Free Trade, Politics, and the Wealth of Nations
Editor, This Week in Geopolitics
The controversy over the Trans-Pacific Partnership has escalated in the United States. At this point, both presidential candidates oppose it. Donald Trump appears to oppose most multinational agreements, including noneconomic ones. He believes that such treaties do more harm than good. According to some, it puts poor countries at a disadvantage
—at the mercy of multinational corporations.
Others say such treaties transfer jobs to low-wage countries, enriching multinational corporations and hurting workers. Interestingly, the Republican Party has aligned itself with those who demonstrate against globalism at every meeting of the G-20. It is interesting but not surprising, as the question of free trade has become a pivotal issue, transcending ideology.
Free Trade: Nice in Theory…
The argument that has increasingly dominated since World War II is that free trade (trade without tariffs or regulation) is superior to protectionism in principle. Bilateral and multilateral free trade agreements have proliferated since then. The issue is whether it is preferable pragmatically.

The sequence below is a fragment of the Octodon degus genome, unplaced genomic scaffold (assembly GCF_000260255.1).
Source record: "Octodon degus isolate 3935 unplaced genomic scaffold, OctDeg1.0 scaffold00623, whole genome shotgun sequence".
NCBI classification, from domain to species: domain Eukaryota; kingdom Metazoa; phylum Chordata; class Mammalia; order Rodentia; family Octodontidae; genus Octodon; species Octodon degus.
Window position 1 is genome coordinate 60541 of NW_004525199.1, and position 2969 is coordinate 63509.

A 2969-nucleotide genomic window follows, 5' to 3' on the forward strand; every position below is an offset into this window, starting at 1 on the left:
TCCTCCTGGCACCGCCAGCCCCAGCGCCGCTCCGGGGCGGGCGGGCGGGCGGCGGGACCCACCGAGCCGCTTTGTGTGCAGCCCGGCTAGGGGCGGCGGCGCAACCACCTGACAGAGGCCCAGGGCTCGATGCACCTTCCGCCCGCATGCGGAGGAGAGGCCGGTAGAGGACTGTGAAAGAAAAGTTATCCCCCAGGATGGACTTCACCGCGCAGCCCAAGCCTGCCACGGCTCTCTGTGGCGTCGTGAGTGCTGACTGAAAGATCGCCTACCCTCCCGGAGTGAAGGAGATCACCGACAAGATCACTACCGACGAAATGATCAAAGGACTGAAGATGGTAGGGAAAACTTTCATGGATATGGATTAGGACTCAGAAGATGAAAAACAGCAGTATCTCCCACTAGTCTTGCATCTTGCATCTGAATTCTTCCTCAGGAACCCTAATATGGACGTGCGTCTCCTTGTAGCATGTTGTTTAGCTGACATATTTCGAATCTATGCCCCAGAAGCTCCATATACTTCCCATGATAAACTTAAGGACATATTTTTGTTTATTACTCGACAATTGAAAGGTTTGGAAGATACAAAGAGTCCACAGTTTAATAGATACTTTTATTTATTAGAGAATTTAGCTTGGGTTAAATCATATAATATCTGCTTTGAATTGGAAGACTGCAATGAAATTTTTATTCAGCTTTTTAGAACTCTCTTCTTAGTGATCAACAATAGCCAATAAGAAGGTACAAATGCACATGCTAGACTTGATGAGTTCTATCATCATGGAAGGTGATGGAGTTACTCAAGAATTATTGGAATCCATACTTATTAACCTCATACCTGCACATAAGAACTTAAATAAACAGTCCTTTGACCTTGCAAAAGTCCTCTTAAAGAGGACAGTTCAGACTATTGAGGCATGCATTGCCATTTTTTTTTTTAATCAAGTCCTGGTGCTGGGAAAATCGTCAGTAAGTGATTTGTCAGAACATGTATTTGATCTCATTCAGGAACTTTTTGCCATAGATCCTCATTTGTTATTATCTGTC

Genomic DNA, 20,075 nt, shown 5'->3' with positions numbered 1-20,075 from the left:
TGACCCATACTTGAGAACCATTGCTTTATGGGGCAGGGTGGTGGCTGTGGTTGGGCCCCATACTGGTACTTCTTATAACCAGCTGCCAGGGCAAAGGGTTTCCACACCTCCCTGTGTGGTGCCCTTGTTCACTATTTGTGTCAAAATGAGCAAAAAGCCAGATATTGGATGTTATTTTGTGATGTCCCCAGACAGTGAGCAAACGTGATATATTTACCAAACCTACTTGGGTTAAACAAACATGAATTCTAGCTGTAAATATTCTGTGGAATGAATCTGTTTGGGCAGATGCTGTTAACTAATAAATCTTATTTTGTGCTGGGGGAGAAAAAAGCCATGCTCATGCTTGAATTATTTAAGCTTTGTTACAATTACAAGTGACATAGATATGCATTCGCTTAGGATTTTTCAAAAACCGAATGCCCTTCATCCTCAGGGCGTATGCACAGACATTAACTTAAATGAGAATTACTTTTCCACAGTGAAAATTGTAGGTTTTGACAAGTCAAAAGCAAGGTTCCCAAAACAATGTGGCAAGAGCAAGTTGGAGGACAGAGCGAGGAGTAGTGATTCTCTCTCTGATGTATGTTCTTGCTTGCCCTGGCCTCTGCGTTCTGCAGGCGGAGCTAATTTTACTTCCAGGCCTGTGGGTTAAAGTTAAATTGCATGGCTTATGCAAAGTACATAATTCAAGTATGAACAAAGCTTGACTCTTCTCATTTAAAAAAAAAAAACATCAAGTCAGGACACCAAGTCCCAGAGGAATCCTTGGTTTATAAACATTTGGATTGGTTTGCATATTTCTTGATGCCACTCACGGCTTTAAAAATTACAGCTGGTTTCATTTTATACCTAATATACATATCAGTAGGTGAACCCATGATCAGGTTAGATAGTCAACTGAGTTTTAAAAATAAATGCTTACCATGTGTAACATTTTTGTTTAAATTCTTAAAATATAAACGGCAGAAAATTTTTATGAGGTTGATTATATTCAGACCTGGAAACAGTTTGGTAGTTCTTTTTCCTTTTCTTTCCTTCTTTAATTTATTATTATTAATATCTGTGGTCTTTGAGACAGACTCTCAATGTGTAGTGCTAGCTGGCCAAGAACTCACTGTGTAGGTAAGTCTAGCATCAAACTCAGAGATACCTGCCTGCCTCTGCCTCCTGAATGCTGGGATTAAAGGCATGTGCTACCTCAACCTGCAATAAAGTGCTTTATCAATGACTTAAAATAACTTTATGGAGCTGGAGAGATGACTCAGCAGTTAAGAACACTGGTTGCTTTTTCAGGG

The argument for free trade was best made by David Ricardo in the early 19th century. At its heart was the theory of comparative advantages. It assumed that every nation had one product, or a group of products, in which it had some advantage over other countries. If that nation concentrated on its most valuable activity, it would maximize its revenue.
In addition, allowing others free access to your market will give you continual access to a wider variety of goods at lower prices. Therefore, opening your own market is beneficial, even when not reciprocated. In theory, this is a persuasive argument. The problem is reality.
The reality is that most nations, including the US, engaged in protectionist practices prior to World War II. Some were beneficial. Some were not. They were the rule in the 19th century and coincided with massive global economic growth. In the case of the US, the surge in the American economy after the Civil War catapulted it into the top tier of global economies, even surpassing the leading powers.
Some have said that the US would have surged further without tariffs, but that is unlikely. At most, they made no difference, and in all likelihood, they were critical to growth.
But What Happens in Practice?